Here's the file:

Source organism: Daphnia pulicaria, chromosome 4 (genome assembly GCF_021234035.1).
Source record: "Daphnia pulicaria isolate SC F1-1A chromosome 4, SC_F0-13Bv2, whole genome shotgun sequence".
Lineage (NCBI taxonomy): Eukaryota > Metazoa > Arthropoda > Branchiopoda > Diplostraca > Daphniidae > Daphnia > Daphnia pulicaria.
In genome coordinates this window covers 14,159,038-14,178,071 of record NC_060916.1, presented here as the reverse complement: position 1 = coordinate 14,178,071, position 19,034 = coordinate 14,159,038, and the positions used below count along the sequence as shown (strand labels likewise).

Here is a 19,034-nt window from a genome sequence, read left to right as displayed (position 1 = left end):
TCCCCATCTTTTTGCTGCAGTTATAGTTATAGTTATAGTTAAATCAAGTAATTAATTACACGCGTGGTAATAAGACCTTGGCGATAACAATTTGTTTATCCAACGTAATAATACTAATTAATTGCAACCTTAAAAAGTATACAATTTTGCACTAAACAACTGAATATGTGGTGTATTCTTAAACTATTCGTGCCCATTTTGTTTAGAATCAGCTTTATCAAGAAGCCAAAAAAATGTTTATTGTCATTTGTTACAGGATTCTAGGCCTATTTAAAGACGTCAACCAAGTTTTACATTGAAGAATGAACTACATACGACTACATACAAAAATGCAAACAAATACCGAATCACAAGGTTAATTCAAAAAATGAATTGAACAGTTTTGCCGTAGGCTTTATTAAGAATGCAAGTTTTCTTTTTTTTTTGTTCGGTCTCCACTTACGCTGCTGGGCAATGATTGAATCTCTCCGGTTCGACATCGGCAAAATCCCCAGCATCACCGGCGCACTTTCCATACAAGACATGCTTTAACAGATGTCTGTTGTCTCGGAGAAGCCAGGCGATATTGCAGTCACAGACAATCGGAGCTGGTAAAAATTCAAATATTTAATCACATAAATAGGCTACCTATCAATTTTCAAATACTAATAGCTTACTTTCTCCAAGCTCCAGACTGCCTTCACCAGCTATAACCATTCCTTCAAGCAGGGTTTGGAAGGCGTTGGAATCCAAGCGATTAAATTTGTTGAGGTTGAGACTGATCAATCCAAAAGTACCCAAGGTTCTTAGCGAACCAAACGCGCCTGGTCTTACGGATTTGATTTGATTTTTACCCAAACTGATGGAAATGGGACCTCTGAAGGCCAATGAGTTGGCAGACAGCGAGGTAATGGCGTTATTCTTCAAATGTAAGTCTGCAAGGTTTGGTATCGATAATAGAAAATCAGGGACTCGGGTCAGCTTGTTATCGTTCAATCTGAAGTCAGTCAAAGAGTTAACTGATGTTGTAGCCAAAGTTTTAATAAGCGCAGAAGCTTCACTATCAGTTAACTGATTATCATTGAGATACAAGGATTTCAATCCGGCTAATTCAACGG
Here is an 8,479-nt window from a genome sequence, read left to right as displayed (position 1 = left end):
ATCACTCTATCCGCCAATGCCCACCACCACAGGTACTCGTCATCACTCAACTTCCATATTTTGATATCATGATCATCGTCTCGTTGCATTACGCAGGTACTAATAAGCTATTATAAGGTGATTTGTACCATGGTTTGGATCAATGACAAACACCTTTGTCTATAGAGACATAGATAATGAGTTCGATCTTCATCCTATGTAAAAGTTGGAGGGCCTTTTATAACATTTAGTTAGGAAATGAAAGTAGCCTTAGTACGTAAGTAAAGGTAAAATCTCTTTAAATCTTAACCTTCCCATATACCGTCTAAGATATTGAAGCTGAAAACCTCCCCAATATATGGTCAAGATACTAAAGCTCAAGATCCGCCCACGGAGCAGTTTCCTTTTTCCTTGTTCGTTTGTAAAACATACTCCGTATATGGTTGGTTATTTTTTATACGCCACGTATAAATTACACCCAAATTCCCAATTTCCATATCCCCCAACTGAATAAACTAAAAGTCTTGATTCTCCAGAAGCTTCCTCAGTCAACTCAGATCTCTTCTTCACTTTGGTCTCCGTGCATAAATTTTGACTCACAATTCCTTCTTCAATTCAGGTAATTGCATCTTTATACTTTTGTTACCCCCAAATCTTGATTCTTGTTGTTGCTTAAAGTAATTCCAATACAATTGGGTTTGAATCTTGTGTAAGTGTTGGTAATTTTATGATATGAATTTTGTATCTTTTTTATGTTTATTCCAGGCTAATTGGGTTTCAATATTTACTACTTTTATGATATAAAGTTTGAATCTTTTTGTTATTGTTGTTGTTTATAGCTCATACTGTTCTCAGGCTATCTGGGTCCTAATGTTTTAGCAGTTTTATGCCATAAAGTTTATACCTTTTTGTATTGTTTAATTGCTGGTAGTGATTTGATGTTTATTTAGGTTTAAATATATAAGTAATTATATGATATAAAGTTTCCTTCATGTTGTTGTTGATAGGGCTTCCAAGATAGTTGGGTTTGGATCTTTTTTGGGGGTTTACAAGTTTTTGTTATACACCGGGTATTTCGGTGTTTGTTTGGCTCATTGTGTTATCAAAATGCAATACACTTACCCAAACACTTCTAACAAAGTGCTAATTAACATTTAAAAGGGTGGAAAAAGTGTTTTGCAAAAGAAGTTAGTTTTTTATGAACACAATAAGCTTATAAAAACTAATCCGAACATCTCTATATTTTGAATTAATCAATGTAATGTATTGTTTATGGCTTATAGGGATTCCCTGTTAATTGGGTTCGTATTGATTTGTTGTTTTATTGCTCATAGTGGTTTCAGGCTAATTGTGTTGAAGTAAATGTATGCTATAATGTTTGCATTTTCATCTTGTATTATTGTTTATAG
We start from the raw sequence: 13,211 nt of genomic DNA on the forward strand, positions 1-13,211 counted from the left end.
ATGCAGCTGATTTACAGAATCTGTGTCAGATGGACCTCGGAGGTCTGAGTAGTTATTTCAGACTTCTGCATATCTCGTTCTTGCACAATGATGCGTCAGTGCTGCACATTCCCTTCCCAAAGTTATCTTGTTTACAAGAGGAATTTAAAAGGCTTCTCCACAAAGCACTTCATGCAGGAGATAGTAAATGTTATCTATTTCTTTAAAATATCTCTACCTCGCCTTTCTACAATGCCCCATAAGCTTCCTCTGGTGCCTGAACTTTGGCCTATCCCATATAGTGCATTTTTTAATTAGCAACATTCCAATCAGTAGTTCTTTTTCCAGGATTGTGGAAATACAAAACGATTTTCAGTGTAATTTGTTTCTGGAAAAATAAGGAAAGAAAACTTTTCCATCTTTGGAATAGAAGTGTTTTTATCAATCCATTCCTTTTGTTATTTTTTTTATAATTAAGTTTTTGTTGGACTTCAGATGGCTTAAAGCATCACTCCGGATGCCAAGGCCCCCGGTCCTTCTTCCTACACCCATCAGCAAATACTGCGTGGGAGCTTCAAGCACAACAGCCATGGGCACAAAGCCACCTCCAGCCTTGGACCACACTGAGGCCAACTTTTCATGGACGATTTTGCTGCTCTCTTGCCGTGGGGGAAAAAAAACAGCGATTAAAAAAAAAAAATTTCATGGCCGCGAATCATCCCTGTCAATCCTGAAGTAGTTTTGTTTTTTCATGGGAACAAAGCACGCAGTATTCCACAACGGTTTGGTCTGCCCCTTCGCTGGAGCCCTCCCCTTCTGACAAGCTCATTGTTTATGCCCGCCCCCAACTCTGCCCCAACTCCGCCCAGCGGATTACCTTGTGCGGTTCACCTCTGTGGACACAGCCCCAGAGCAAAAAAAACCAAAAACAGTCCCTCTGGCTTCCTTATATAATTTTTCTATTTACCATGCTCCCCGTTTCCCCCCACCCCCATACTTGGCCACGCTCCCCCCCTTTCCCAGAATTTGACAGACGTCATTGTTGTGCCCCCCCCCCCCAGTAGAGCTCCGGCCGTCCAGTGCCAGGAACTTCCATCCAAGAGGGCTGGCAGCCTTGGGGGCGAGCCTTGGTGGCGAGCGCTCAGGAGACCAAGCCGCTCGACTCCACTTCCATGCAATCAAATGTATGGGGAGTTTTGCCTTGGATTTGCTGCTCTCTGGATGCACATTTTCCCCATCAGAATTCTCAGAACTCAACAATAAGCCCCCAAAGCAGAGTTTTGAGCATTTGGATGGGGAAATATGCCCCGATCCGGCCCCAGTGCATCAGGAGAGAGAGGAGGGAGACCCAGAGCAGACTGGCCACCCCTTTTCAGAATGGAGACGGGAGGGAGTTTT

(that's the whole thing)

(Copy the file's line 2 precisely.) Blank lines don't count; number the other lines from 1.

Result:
Source record: "Daphnia pulicaria isolate SC F1-1A chromosome 4, SC_F0-13Bv2, whole genome shotgun sequence".